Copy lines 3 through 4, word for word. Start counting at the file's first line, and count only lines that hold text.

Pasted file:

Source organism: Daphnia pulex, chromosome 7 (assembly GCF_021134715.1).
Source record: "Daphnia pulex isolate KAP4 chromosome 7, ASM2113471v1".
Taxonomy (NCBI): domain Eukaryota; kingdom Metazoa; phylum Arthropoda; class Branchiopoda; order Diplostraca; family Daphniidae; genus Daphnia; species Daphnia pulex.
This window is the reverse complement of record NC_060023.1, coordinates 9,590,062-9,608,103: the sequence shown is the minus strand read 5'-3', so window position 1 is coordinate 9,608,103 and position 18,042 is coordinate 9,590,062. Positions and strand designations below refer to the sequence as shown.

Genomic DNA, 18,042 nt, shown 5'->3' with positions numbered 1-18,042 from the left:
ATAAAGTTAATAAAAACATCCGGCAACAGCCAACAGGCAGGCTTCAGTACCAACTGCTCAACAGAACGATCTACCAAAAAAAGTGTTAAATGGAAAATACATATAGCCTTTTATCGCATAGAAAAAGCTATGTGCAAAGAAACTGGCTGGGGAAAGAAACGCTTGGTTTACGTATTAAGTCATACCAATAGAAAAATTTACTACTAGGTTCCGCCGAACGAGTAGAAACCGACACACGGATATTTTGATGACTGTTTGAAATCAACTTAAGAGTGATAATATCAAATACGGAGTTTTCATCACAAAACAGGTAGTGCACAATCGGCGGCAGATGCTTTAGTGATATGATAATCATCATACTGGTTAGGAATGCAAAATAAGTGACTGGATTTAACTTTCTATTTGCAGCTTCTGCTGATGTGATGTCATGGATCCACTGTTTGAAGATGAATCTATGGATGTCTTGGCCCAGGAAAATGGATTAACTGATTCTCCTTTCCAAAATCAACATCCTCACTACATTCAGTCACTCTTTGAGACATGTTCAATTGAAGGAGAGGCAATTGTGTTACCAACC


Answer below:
Taxonomy (NCBI): domain Eukaryota; kingdom Metazoa; phylum Arthropoda; class Branchiopoda; order Diplostraca; family Daphniidae; genus Daphnia; species Daphnia pulex.
This window is the reverse complement of record NC_060023.1, coordinates 9,590,062-9,608,103: the sequence shown is the minus strand read 5'-3', so window position 1 is coordinate 9,608,103 and position 18,042 is coordinate 9,590,062. Positions and strand designations below refer to the sequence as shown.